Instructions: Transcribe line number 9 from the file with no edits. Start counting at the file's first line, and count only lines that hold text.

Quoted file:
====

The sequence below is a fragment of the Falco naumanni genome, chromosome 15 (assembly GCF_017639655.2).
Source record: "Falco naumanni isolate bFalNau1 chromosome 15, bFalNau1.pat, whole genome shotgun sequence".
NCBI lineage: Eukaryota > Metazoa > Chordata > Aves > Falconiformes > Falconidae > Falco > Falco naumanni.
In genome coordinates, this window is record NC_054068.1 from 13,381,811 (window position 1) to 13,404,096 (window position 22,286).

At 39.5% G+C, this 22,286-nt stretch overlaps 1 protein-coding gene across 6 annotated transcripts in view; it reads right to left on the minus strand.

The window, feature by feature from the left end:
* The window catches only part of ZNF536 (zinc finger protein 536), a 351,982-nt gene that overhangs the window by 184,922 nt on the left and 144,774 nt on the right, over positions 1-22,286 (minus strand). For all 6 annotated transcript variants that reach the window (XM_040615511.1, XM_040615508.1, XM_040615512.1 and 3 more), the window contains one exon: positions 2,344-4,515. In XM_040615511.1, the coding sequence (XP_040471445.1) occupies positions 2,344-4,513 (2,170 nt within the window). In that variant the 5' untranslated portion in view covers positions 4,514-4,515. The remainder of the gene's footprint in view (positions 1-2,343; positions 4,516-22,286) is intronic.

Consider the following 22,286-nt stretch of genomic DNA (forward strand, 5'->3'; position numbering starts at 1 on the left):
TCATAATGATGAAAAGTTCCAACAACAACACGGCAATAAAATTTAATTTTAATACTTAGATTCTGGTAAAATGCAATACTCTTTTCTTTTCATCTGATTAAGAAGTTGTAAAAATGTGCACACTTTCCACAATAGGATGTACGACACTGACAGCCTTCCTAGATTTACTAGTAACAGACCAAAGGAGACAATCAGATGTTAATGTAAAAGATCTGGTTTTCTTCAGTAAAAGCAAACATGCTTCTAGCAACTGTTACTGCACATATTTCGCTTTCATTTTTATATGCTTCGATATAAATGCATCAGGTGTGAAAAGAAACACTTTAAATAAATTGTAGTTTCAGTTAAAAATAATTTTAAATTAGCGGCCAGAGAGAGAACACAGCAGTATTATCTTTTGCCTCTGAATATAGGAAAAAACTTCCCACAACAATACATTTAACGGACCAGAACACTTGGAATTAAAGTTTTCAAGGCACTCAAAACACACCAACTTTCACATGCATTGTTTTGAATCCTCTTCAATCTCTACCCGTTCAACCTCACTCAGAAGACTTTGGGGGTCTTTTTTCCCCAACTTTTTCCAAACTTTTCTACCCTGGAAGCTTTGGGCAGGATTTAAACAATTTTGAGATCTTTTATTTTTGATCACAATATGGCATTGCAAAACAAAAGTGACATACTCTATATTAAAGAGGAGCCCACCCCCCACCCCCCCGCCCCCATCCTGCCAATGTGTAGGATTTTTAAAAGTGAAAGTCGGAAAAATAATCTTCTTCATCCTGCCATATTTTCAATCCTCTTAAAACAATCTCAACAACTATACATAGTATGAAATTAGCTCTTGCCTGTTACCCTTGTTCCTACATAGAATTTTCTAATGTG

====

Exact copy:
TCATAATGATGAAAAGTTCCAACAACAACACGGCAATAAAATTTAATTTTAATACTTAGATTCTGGTAAAATGCAATACTCTTTTCTTTTCATCTGATTAAGAAGTTGTAAAAATGTGCACACTTTCCACAATAGGATGTACGACACTGACAGCCTTCCTAGATTTACTAGTAACAGACCAAAGGAGACAATCAGATGTTAATGTAAAAGATCTGGTTTTCTTCAGTAAAAGCAAACATGCTTCTAGCAACTGTTACTGCACATATTTCGCTTTCATTTTTATATGCTTCGATATAAATGCATCAGGTGTGAAAAGAAACACTTTAAATAAATTGTAGTTTCAGTTAAAAATAATTTTAAATTAGCGGCCAGAGAGAGAACACAGCAGTATTATCTTTTGCCTCTGAATATAGGAAAAAACTTCCCACAACAATACATTTAACGGACCAGAACACTTGGAATTAAAGTTTTCAAGGCACTCAAAACACACCAACTTTCACATGCATTGTTTTGAATCCTCTTCAATCTCTACCCGTTCAACCTCACTCAGAAGACTTTGGGGGTCTTTTTTCCCCAACTTTTTCCAAACTTTTCTACCCTGGAAGCTTTGGGCAGGATTTAAACAATTTTGAGATCTTTTATTTTTGATCACAATATGGCATTGCAAAACAAAAGTGACATACTCTATATTAAAGAGGAGCCCACCCCCCACCCCCCCGCCCCCATCCTGCCAATGTGTAGGATTTTTAAAAGTGAAAGTCGGAAAAATAATCTTCTTCATCCTGCCATATTTTCAATCCTCTTAAAACAATCTCAACAACTATACATAGTATGAAATTAGCTCTTGCCTGTTACCCTTGTTCCTACATAGAATTTTCTAATGTG